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A fully formed 11km 2-lane road has already been bulldozed through from the top end of Judds Creek Road in Judbury north-westwards to join with the Plenty Road. Called the Judds Link Road, this will be used for the transport of logs. In itself this has led to the logging of 25Ha of native forest. 5km of additional logging tracks are to be constructed into the coupes from the Judds Link Road and will utilise sections of the White Timber & Stony Point Trails.

The 3-year plan also includes the option to link into old logging tracks that join Jeffreys Track (a popular 4WD heritage track that links Crabtree and Lachlan and passes through Wellington Park). This track has conveniently just been upgraded (May 2010) by a consortium of organisations including Forestry Tasmania and Norske Skog and was project-managed by the Wellington Park Management Trust. While it is not expected that logs will be taken out via this route, it would certainly facilitate the movement of machinery and workers.

The coupes in this area are earmarked for clearfelling rather than selective logging. This means that every piece of timber that can be salvaged will be removed. Following this, intense burning will take place apparently to mimic wildfires that might be expected every 200 years. Forestry Tasmania follow the policy of replacing native forest with mixed planting and the coupes will be re-seeded or left to regenerate ‘naturally'. No herbicides or poison baits will be used. There is no legal requirement (or intention on Forestry Tasmania's part) to leave a buffer zone between logging operations and either Wellington Park or private property. They will merely endeavour to ensure trees do not fall across boundaries. Narrow buffer zones are left either side of major creeks.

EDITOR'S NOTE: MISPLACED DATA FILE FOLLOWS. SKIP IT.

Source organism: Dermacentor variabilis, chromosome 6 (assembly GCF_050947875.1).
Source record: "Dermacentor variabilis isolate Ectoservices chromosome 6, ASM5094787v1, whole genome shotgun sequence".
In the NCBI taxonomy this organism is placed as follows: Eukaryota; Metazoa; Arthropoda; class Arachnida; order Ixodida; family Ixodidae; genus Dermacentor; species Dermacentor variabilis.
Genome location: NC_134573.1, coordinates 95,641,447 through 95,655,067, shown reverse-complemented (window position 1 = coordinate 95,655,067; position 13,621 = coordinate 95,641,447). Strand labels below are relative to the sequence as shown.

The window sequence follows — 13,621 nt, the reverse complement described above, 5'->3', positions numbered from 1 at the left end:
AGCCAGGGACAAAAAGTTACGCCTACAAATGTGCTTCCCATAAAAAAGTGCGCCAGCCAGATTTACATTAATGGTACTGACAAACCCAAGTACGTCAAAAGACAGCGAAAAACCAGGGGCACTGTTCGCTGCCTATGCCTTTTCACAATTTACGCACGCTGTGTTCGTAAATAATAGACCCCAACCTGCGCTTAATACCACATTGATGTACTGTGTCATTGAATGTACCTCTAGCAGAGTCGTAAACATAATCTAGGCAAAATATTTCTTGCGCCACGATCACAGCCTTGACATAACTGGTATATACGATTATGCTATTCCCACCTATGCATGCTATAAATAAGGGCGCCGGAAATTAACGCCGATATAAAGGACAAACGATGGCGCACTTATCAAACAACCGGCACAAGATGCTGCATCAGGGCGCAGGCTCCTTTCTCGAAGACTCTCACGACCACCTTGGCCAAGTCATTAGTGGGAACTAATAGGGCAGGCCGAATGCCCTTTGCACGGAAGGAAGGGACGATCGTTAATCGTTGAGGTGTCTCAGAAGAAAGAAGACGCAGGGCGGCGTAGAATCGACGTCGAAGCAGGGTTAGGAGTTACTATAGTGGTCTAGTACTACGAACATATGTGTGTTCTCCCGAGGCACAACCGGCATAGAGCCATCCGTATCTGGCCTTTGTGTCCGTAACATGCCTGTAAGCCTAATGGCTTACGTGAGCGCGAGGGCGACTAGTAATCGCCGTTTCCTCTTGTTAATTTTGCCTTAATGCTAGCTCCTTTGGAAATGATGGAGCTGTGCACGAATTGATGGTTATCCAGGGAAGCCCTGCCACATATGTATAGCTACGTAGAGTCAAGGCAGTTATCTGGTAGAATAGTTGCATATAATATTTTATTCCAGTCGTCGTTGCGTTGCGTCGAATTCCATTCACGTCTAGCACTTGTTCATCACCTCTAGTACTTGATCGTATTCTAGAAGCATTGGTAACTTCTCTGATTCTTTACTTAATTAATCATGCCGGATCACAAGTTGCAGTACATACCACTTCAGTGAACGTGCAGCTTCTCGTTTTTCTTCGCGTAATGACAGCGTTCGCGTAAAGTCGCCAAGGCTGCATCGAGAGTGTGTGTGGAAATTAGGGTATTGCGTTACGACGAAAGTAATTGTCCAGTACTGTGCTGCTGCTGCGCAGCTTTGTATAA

No local residents were notified of this imminent logging threat. Negotiations were undertaken with Judds Creek Road residents in 2008 and despite continual lobbying by some residents, Forestry Tasmania has not altered their plans. A draft ‘Notice of Intent to Conduct Logging Practices' has been seen and obliges Forestry Tasmania only to notify residents within 100m of the logging operation (eg road construction/ logging). FT is obliged to go "public" with its 3-year plan each June. However this does not mean that planning for individual coupes and roads has to be complete nor even that the Plan is more than provisional. Also, there is a narrow definition of ‘public' which seems to include just Councils, a few other statutory bodies & certain established resident groups.

The 3-year plan and coupe divisions are developed using basic survey data from aerial surveys or maps. Each coupe or road has a Forest Practices Plan (FPP) developed for it, closer to the time when the operation is to begin. The FPP should contain the results of detailed ground surveys which consider the presence of endangered species, steepness of the site, whether or not the operation will take place within a water catchment, cultural values and also visibility (Forestry Tasmania would prefer its clearfelling operations not to be visible from major highways or tourism routes - for obvious reasons).

These FPPs are available from Forestry Tasmania at $20 each. The Forest Practices Authority, which oversees Forestry operations in Tasmania, has an FPP map on its website at http://www.fpa.tas.gov.au but this is greatly out of date. As soon as a draft FPP is issued, it can be changed or updated by Forestry Tasmania, and residents or other interested parties need not be notified. Once a certified FPP has been issued, it cannot be legally challenged. An FPP can be certified by the same planning officer that developed it. The FPA will only be involved if the draft FPP is referred to them by the Forestry Tasmania planning officer, or other interested party(ies).


Last Updated ( Aug 19, 2010 at 04:33 PM )